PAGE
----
Darwin (1880) first described the root tip as behaving like the brain of a lower animal. The analogy is most certainly valid but without the involvement of any nerve cells in plants.
Intelligent Behavior in the Plant Kingdom
If single cells can act intelligently, how much more so when dealing with plants containing billions of cells.
Behavior is defined as the response to signals. Without muscular movement, visible behavior in plants is usually the result of changes in growth. But growth is slow, well below our animal capacity to see it without deliberate measurement. And yet the initial changes in plant cells after signaling, either as action potentials or changes in cytoplasmic Ca2+ occur at speeds little different to those in animals. The present categories of known signals, whose change in strength elicits discrete changes in plant growth pattern (phenotype) and molecular alteration, are light, temperature, mechanical stimuli, water, gravity, soil structure, electrical changes, numerous chemicals (volatile and non-volatile), and biological signals. The changes in development are attempts to construct a phenotype that best optimizes the fitness possibilities within the framework of the present and future environmental context (Trewavas, 2014).
Plants are Self-organizing Organisms
There are many examples of self-organization in biology and two typical ones are social insect colonies (swarm intelligence) and the mammalian brain. Plants typically develop by a kind of Markovian series; there is no overall plan, it is the interactions that generate order from the bottom up rather than top down from the first fertilized cell onward (Trewavas, 2014). Trees are typically self-organizing consisting of millions of repetitions of modular structures, leaf, plus bud above ground and below ground, branch root tips. Flexibility results from being able to marshal large numbers of modules toward necessary objectives. The tree is a complex network, as are all plants, in which fairly simple rules of interaction qualitatively change with size.
Situations Requiring Decision and Choice
Growing tissues in any plant compete with each other. This phenomenon of competitive correlation is easily shown by removal of one and observing enhanced or accelerated growth of others. There is competition between stem branches, between root and shoot, between roots, between vegetative and reproductive structures, between different fruits, between flower buds, between seeds, between fruit and flowers, between vegetative buds, and between the apical bud and others, (Sinnott, 1960). The control of competition for resources must rely on internal signaling. Electrical signaling and waves of free cytosolic Ca2+ traverse long distances (Bose, 1906; Choi et al., 2014; Xiong et al., 2014). These early changes are reinforced by changed circulating signals of proteins, peptides, small, and large RNAs (mRNAs), oligosaccharides, hormones, natural pesticides, volatile chemicals, other growth modifying chemicals as well as various carbohydrates, minerals, and water. The plant is more like a giant cell with the complexity of information that is transported.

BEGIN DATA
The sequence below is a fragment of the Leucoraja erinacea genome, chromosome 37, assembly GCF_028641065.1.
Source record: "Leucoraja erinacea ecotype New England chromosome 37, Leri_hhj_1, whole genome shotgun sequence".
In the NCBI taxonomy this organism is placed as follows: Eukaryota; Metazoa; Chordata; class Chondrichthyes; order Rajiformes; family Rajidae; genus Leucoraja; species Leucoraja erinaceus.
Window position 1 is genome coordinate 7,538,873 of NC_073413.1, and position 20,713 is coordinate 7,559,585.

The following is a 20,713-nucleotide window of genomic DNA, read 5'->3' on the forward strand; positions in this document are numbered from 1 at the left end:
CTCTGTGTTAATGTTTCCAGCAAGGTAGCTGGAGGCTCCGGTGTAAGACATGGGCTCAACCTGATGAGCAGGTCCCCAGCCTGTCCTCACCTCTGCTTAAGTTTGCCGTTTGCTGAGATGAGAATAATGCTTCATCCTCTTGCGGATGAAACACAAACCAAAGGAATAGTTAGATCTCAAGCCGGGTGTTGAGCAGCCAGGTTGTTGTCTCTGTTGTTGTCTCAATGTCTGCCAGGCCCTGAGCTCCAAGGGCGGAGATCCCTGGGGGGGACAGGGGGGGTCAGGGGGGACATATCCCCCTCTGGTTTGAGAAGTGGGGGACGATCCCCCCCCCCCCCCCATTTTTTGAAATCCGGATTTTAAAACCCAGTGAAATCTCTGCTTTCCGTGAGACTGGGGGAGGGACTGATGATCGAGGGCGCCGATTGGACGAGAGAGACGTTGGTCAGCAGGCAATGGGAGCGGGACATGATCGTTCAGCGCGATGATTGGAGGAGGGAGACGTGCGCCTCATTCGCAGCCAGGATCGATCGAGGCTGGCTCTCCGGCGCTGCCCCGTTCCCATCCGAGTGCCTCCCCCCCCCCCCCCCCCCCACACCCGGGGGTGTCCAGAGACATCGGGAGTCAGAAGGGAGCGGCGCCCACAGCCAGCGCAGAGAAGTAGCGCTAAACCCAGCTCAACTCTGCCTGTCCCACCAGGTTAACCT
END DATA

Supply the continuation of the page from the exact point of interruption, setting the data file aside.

To help optimize fitness, the plant phenotype is modified to best extract external resources. Tremmel and Bazzaz (1993), illustrate how this process works out in competitive circumstances. The cambium, a meristem, that structurally is like a kind of inner skin in both root and shoot, is the motor tissue involved in this process of assessment, decision, and choice. Comparative assessments are continually made of the productivity of different branches and alterations made in the number of vascular elements. Productive branches receive more; less productive have some blocked and very poor are completely blocked off and die. The dynamic is continuous throughout the life cycle requiring a running commentary as it were of comparative return, finely balanced choice and decision (Sachs et al., 1993; Sachs, 2006). Manipulating the extent of vascular connection in this way can explain much of the observed competitive aspect within individual plants between what are called sources and sinks, between vegetative and reproductive tissues and even between different fruits although the discrimination there may depend on the closeness of the newly hybridized genome to that of the mother plant (Trewavas, 2014).
Leaves on many trees and shrubs from sub-tropical to the boreal maintain a temperature of 21.4 ± 2.2°C during the growing season and a temperature optimal for photosynthesis (Helliker and Richter, 2008). Homeostasis can be maintained through a variety of short-term manipulations, stomatal control, cell chloroplast, and leaf blade movement and, slightly longer term, hair number, cuticular wax reflectance modifications and leaf numbers on branches. There are numerous choices between different combinations of these but what makes the decisions, the homeostatic controller is not known. Stomatal behavior is optimized by formation of dynamic leaf patches that form from automaton systems of epidermal leaf cells that interact via mechanical signaling (Trewavas, 2014).
Spontaneity, Error Correction, and Counting to Five or More Indicate Intention in Plant Behavior